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TV Series Review: “You”

It’s been a long time since I’ve written about TV shows (I tend to stick to movies), but frankly, I haven’t had such a visceral reaction to a piece of media since the first time I read “Gone Girl.” “You”—bizarrely situated at the nexus of psychological thriller, romantic comedy, and outright horror—is like nothing I’ve ever seen on TV. On one hand, it’s lurid, over-the-top trash; on the other, it’s an eerie indictment of contemporary culture that ends up far more nuanced than it believes itself to be.

When we first meet him, narrator Joe Goldberg (Penn Badgley) is a charming, sensitive New York bookstore clerk who’s longing to meet the right girl. As soon as aspiring writer Guinevere Beck (Elizabeth Lail) strays into his shop, though, it’s not love—but rather obsession—at first sight. Joe sets to work tracking her on social media, insinuating himself into her life, and removing all obstacles to a relationship with her…by whatever means necessary. Things promptly descend into a grotesque, beautiful, and ever-more-watchable spiral of stalking, betrayal, murder, and self-deception: Joe certainly does get the girl, but at a terrible cost. (Season 2, for its part, follows a roughly similar arc, but takes place in Los Angeles and stars the rather more self-confident Love Quinn (Victoria Pedretti)).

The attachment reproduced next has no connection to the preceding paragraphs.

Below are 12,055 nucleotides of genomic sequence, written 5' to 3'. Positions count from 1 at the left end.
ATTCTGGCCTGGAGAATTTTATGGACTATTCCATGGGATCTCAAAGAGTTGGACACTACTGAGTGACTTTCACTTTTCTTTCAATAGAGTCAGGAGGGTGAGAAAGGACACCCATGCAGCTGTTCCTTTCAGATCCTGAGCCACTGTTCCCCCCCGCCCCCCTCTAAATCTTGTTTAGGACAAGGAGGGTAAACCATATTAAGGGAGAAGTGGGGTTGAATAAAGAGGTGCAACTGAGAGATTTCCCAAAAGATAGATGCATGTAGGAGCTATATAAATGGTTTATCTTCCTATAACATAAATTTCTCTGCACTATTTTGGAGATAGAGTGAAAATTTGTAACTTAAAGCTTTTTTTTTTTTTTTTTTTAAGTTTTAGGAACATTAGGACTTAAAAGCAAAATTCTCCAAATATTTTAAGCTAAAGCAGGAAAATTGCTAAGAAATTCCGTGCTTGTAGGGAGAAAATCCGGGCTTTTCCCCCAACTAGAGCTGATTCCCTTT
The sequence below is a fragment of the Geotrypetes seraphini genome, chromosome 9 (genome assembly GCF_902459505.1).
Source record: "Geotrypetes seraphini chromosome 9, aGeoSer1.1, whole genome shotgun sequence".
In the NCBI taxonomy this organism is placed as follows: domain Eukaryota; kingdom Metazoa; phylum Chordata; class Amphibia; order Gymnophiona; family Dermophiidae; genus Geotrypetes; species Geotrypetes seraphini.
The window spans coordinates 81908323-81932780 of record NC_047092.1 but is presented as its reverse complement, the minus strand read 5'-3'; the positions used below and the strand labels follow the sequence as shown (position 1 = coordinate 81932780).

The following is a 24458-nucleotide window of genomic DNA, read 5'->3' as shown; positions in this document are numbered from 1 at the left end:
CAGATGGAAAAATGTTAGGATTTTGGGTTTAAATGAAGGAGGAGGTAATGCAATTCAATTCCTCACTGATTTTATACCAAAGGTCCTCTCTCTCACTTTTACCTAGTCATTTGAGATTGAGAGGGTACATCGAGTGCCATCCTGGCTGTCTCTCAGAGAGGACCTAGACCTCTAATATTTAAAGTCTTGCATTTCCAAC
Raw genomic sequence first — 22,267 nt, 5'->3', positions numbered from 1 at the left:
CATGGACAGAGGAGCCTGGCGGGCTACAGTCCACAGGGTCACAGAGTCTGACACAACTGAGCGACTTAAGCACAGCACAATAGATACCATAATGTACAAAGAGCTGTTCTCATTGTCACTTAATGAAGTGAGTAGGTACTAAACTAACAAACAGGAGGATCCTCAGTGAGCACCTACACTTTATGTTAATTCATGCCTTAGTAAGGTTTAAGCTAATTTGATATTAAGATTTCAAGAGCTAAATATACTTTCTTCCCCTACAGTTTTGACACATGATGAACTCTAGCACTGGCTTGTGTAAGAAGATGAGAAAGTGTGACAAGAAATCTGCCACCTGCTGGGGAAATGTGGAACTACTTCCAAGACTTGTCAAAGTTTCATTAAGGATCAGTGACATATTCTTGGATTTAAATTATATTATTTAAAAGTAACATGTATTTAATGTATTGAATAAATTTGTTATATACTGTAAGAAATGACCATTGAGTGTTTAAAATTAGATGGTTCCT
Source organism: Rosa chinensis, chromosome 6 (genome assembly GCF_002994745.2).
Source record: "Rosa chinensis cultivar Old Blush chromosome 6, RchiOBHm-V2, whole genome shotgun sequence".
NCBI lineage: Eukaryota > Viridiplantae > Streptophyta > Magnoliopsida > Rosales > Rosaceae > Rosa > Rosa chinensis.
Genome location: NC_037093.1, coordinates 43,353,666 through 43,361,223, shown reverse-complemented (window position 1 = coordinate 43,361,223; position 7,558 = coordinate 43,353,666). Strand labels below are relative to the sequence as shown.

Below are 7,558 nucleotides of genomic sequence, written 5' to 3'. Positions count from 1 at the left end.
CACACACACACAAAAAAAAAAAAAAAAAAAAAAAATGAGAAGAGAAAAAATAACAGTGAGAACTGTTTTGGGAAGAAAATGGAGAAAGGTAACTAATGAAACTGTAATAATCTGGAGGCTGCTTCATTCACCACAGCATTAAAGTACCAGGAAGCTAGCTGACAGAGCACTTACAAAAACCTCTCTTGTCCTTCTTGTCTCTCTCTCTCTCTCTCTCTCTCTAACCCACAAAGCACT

This is the kind of show it’s very easy to pigeonhole as being about one particular thing or another. And that sort of analysis is all well and good, as far as it goes. Yes, it’s about the dangers of technology. Yes, it’s about toxic masculinity. Yes, it’s a dark satire of the problems faced by inordinately privileged people. But I think that whether or not the showrunners are even aware of it, there’s more going on beneath the surface.

It seems to me that, at bottom, “You” is an interrogation of the essential character of—with all respect to the New York Times—modern love. And this modern love, we come to see, is a fundamentally performative phenomenon. Over and over again, the dynamics of romance in “You” play out across Facebook pages, Instagram feeds, and Tinder profiles, as characters curate pristine images of themselves for potential suitors. These technological platforms are the tools by which Joe learns about and stalks his quarries—but, crucially, they are also the spaces within which the women he pursues present carefully curated versions of themselves.